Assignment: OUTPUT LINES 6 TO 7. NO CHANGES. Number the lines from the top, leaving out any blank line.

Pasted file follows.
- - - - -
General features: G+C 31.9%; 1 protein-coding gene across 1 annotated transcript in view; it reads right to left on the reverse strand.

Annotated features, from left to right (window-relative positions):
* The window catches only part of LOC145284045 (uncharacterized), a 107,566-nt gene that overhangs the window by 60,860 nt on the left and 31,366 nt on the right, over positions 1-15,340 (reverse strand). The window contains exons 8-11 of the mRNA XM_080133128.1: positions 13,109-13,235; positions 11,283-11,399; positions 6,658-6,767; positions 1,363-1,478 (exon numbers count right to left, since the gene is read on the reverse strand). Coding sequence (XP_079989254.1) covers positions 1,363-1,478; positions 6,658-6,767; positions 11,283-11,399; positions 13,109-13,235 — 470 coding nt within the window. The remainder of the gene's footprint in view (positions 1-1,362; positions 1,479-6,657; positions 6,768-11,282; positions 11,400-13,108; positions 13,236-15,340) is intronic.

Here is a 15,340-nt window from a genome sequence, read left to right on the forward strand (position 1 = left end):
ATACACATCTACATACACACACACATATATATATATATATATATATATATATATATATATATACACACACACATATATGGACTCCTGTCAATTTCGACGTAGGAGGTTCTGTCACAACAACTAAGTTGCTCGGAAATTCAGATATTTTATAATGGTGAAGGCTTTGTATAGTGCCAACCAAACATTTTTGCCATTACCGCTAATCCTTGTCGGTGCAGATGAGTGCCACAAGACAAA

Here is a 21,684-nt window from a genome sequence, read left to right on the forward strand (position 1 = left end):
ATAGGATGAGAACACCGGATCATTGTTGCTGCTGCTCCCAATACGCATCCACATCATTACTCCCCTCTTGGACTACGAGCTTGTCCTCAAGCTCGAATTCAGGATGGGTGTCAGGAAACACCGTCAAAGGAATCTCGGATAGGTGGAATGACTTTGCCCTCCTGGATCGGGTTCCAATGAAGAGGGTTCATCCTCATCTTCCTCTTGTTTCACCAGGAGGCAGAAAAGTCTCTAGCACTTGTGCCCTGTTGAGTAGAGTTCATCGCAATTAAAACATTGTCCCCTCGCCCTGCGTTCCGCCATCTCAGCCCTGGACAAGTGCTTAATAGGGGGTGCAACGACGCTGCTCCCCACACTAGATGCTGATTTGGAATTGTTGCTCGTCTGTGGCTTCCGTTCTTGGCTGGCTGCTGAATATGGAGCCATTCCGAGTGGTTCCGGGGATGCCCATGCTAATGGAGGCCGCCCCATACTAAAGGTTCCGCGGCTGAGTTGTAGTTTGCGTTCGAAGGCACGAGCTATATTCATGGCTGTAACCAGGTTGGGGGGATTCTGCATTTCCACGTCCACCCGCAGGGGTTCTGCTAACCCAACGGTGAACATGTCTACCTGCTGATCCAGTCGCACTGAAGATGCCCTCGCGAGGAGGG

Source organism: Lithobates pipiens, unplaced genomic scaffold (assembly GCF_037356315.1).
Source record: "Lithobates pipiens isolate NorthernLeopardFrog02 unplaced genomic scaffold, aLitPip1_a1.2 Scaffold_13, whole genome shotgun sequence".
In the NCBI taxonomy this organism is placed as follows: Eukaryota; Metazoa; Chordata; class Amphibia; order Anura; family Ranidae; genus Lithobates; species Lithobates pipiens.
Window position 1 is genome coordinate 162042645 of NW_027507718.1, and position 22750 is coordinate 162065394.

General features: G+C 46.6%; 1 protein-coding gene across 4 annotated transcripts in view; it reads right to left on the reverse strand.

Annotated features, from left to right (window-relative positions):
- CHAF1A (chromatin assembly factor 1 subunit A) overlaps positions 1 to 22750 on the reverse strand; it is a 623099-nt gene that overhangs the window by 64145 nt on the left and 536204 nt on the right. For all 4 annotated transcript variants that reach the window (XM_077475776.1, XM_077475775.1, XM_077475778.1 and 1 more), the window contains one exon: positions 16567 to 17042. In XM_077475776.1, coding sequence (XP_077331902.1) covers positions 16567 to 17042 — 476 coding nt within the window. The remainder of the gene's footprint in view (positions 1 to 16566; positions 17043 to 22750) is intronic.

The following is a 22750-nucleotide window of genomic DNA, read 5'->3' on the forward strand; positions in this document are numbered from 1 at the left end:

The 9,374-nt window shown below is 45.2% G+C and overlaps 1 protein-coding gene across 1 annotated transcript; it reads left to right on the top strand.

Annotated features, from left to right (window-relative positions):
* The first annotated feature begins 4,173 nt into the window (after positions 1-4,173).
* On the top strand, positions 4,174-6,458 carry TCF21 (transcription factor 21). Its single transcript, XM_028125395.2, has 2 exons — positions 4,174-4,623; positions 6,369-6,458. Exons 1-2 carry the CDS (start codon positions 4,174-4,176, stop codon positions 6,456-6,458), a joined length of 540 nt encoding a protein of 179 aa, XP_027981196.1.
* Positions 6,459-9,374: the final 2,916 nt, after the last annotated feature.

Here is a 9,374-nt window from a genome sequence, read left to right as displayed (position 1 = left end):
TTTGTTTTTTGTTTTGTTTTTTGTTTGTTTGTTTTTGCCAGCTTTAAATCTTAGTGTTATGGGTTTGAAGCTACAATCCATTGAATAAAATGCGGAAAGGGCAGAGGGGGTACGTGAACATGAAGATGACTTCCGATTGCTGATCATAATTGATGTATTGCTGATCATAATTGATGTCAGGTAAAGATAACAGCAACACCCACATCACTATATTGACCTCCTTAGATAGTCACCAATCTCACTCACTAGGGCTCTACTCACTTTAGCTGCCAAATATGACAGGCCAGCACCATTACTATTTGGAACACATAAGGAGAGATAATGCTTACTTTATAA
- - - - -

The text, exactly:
Here is a 21,684-nt window from a genome sequence, read left to right on the forward strand (position 1 = left end):
ATAGGATGAGAACACCGGATCATTGTTGCTGCTGCTCCCAATACGCATCCACATCATTACTCCCCTCTTGGACTACGAGCTTGTCCTCAAGCTCGAATTCAGGATGGGTGTCAGGAAACACCGTCAAAGGAATCTCGGATAGGTGGAATGACTTTGCCCTCCTGGATCGGGTTCCAATGAAGAGGGTTCATCCTCATCTTCCTCTTGTTTCACCAGGAGGCAGAAAAGTCTCTAGCACTTGTGCCCTGTTGAGTAGAGTTCATCGCAATTAAAACATTGTCCCCTCGCCCTGCGTTCCGCCATCTCAGCCCTGGACAAGTGCTTAATAGGGGGTGCAACGACGCTGCTCCCCACACTAGATGCTGATTTGGAATTGTTGCTCGTCTGTGGCTTCCGTTCTTGGCTGGCTGCTGAATATGGAGCCATTCCGAGTGGTTCCGGGGATGCCCATGCTAATGGAGGCCGCCCCATACTAAAGGTTCCGCGGCTGAGTTGTAGTTTGCGTTCGAAGGCACGAGCTATATTCATGGCTGTAACCAGGTTGGGGGGATTCTGCATTTCCACGTCCACCCGCAGGGGTTCTGCTAACCCAACGGTGAACATGTCTACCTGCTGATCCAGTCGCACTGAAGATGCCCTCGCGAGGAGGG